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Can We Educate Parents on How to Be More Responsive to Their Children? :

July 16, 2021

Parent responsivity, which includes awareness and appropriate responses to children’s emotional and cognitive states and provision of appropriate support in learning, is associated with child well-being in multiple ways.

Parent responsivity, which includes awareness and appropriate responses to children’s emotional and cognitive states and provision of appropriate support in learning, is associated with child well-being in multiple ways.

Can we train parents to become more responsive to their children? Nina Sokolovic and colleagues from the University of Toronto were specifically interested in the aspects of various parenting programs that are more effective in enhancing parent responsivity. The results of their meta-analysis are being early released today in Pediatrics (10.1542/peds.2020-033563).

What worked? Programs that incorporated some didactic teaching in combination with observation, rehearsal, and feedback were most effective. Other aspects that were effective included inclusion of homework assignments and a narrow focus on teaching responsivity.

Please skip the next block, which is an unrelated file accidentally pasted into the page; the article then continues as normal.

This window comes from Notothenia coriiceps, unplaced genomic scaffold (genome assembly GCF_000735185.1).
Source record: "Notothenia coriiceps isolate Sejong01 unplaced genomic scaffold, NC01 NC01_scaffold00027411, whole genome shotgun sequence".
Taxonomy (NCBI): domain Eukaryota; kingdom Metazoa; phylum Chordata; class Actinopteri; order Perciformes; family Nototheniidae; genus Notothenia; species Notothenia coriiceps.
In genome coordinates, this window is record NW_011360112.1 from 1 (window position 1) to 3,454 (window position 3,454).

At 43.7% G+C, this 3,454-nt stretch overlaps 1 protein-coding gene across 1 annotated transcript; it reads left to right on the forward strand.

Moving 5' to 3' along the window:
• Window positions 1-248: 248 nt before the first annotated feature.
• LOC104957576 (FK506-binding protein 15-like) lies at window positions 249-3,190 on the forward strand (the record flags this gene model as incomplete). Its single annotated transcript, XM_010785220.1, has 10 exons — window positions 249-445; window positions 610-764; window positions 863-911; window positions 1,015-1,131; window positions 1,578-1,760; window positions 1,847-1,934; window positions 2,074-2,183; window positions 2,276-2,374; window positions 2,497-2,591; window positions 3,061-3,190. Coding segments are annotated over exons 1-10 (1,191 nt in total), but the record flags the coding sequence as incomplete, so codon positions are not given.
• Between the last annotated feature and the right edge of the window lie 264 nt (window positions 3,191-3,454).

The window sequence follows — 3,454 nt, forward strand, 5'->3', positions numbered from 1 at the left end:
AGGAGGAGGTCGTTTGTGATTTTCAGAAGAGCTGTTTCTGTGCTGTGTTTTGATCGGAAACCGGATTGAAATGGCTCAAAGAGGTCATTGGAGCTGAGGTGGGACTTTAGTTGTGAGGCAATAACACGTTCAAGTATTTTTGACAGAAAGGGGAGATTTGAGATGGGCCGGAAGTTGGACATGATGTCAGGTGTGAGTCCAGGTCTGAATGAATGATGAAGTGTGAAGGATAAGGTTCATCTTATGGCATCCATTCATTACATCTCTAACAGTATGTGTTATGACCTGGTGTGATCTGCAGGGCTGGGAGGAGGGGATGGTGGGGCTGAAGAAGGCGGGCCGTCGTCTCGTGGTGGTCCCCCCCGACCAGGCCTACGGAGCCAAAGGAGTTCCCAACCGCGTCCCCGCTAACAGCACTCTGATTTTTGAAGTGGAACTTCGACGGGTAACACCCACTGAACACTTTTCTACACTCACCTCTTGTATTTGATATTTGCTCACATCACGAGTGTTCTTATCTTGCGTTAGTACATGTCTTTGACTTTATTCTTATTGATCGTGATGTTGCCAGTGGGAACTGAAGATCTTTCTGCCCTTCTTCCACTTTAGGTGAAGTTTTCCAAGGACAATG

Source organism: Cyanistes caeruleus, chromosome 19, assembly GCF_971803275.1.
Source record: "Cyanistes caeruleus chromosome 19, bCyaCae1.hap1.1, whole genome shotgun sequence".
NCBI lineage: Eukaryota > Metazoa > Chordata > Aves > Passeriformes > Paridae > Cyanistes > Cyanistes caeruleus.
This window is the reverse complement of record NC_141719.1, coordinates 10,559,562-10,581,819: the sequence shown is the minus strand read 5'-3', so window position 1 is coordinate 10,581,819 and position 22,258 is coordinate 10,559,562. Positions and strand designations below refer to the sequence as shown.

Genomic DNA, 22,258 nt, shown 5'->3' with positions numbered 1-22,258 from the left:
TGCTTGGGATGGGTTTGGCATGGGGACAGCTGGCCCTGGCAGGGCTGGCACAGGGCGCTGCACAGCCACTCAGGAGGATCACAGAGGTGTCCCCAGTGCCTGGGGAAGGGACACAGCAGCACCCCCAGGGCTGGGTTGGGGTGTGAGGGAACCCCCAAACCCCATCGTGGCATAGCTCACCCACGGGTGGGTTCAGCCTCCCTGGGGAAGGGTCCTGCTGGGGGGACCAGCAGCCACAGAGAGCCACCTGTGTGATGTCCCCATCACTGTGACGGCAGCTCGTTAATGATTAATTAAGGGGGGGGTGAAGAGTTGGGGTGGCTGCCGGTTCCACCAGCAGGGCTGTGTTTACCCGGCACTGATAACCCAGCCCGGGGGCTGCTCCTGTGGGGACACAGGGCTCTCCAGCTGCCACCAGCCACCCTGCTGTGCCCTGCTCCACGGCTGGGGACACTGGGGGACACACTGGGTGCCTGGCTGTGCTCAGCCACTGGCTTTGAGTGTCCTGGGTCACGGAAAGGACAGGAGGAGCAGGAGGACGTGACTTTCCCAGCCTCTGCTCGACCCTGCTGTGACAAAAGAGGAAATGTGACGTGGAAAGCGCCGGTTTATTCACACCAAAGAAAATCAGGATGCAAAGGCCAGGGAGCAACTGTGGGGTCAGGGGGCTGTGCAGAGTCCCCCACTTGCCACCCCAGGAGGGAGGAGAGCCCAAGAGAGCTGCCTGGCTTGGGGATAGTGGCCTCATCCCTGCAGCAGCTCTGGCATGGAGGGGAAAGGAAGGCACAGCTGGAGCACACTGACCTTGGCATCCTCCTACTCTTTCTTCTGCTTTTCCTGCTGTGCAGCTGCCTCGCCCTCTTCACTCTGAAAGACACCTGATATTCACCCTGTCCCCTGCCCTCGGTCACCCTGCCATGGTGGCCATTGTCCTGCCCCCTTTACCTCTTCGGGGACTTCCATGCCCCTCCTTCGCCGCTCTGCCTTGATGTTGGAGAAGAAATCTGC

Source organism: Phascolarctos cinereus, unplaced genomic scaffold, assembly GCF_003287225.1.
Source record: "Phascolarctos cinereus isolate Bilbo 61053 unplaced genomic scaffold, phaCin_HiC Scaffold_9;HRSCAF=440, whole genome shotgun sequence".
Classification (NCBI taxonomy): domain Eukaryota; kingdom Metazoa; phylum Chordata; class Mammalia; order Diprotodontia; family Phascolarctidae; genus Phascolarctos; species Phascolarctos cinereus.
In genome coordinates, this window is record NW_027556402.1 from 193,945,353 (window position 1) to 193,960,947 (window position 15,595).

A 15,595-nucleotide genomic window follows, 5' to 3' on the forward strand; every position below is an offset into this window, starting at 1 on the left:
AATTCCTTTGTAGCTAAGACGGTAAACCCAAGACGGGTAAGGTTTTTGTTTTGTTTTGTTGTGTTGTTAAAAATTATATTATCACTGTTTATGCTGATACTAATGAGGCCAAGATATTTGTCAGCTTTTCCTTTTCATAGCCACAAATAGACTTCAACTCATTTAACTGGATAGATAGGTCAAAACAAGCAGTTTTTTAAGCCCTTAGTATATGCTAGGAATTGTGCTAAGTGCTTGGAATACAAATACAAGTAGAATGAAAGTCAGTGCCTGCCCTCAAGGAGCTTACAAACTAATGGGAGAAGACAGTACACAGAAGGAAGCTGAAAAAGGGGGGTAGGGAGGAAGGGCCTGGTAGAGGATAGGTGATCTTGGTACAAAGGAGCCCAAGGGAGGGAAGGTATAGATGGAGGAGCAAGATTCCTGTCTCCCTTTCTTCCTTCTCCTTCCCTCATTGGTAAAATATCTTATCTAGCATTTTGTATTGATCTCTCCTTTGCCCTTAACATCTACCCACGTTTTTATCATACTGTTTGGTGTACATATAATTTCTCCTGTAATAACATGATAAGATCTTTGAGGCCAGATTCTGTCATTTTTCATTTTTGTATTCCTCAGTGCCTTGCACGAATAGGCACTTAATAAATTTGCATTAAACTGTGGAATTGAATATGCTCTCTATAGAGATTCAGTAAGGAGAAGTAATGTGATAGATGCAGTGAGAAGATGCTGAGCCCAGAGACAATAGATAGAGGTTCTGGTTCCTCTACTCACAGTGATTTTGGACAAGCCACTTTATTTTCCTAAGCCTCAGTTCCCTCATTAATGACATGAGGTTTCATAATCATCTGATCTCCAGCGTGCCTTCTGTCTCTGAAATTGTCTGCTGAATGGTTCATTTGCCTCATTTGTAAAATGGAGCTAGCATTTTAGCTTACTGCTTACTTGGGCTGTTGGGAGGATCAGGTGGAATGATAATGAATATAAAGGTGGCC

Parent responsivity seems to be like any learned skill. You see how it’s done, you practice (both at the session and in homework), and you receive feedback. You then practice again until you get it right. It seems so simple, doesn’t it?

Maybe it is, maybe it isn’t. Drs. Erin Roby, Caitlin Canfield, and Alan Mendelsohn at New York University, in an invited commentary, (10.1542/peds.2021-050610) note an important caveat to the findings in Sokolovic et al’s analysis. Very few of the studies analyzed in the meta-analysis included families from racial and ethnic minority groups or low-income families, so these findings may not be generalizable to these groups. However, Drs. Roby, Canfield, and Mendelsohn also believe that using the effective strategies that Sokolovic et al outlined should be used in programs that seek to reduce disparities by promoting parent responsivity.

I encourage you to read both the article and the thoughtful commentary. It may give you ideas for incorporating some of these strategies into your everyday practice. Maybe you can model responsivity when a toddler is seeking attention during well-child visits or can provide feedback on how a parent responds. You can even give homework, maybe when you give the family a Reach Out and Read book: “When you read this book together, try asking your child questions about the pictures and see what they say. Or make the animal sounds together.” There are lots of suggestions that we can give parents so that they can practice being responsive to their children.

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